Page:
But what of the Joker himself, with his advocacy of terrorism and chaos, his speeches lifted from the adolescent repertoire of might-is-right conservative anarchism à la Sade, Nietzsche, Marinetti et al.? As liberal-hawk ideologue Paul Berman showed in his 2002 Terror and Liberalism, a figure such as this can very easily stand in propagandistically for “America’s enemies,” hence Berman’s insistence, for example, that Palestinians constitute not an oppressed and exploited, diverse and divided group trying to resist its enemies in various ways, some more defensible or ethical than others, but rather that they are a fundamentally irrational, chaotic and lawless cult of death. Thus, the Joker offers only the wild, amoral, killing life beyond the protective (and expansionist) borders of “democracy,” aka corporatist imperialism.
The moral is as old, and as conservative, as Hobbes: we can live in a wild, murderous wasteland or a lawless, authoritarian police state. It doesn’t matter which of these options the film presents as more appealing or fun; all that matters is that no other options—e.g., left-wing anarchism, participatory democracy, decentralized communism, democratic socialism etc.—present themselves.
It will be objected here that the left-wing critic is rigidly ideological and tone-deaf to the visionary powers of art. But actually these charges would more accurately be leveled at The Dark Knight itself, with its airless, humorless, joyless rush through murkily-filmed scenes of tiresome mayhem and its clunkingly obvious characterizations. I’m not opposed to art, not even Hollywood art, and I’m not doctrinaire. For a nice counterpoint to The Dark Knight, see its underrated box-office competitor in the super-hero, comic-book sweepstakes, Hellboy II: The Golden Army. Guillermo del Toro’s uneven fantasia at least relaxes its pace long enough for lyrical or idyllic moments that allow the audience space for reflection; also, while it can’t be taken for a feminist statement, it features powerful, heroic women characters who ultimately save the day. Finally, for all its silliness, Hellboy ends with its paranormal heroes realizing that the U.S. government, for which they’ve been working, ultimately opposes itself to the difference and diversity they represent, and they turn in their badges. Compared to The Dark Knight, this is radicalism itself—a sorry comment on our society.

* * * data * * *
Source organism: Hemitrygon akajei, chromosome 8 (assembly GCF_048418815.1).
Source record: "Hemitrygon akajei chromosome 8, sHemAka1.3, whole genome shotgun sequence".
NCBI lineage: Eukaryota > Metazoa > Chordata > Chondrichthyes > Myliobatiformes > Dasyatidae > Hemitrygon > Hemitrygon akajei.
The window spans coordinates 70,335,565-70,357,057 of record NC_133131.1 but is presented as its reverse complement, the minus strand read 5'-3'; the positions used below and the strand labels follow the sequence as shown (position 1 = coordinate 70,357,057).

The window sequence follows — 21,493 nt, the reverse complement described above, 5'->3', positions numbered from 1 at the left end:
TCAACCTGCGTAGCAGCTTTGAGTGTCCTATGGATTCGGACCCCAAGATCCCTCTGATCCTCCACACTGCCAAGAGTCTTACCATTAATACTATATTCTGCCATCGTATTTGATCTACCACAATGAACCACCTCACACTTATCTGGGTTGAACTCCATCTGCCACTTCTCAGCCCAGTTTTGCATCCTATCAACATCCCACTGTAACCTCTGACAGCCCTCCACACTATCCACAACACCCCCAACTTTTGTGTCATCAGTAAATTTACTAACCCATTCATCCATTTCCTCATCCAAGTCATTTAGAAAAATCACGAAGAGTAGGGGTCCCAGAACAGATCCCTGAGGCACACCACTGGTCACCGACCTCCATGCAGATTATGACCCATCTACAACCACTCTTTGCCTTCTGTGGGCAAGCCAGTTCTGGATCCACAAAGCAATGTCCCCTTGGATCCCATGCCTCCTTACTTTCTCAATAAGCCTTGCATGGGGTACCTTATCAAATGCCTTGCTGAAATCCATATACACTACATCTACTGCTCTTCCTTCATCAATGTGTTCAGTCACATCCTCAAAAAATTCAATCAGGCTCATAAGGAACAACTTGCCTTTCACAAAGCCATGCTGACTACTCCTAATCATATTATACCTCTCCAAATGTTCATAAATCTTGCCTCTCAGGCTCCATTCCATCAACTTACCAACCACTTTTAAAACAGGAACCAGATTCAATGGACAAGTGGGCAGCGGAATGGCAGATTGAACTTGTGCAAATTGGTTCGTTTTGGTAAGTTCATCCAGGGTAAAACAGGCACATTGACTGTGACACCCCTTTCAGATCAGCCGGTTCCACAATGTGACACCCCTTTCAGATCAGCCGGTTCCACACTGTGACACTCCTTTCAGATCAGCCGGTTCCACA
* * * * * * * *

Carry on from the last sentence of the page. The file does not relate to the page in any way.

But The Dark Knight is best understood not in the company of other blockbuster fare; rather, it should be placed alongside two recent popular and populist left-liberal books that can illuminate its themes. In The Shock Doctrine, Naomi Klein explains that, over the last three decades, capitalists have gone on the offensive to defend and expand their holdings by exploiting, and in some cases, engineering catastrophes which so stun and demoralize populations that they find themselves unable to prevent their commons and their public treasuries from being transferred to private hands. Susan Faludi provides a cultural companion to Klein’s materialist economic history in The Terror Dream; Faludi shows how the American political class, including many self-proclaimed liberals, seized the September 11 attacks as an opportunity to reanimate the genocidal American frontier myth in which the lone, virile, violent male is called upon by a barbarian horde attack from outside to protect his dependent, virginal and powerless women. Thus the conquest of the material commons by capitalist elites requires ideologies of control that can best be summed up by the eternal right-wing cultural program: family, faith and fatherland.
Those who think this will all somehow magically improve after the election of the Harvey Dent-like Barack Obama, himself a two-faced authoritarian capitalist with a gift for co-opting progressive rhetoric, have another thing coming. Batman enhances his own material power by way of the Joker’s shocks to Gotham’s system, while the death of Rachel Dawes shows us why we need a hero—because if “we good men” do not control women, then “those bad men” will. And the baddest bad man, the Joker, reveals to us that freedom is a dangerous delusion and an insane temptation. It’s difficult to have much hope for a better future when audiences and critics are falling so hard for this example of Hollywood’s shock doctrine and its terror dream.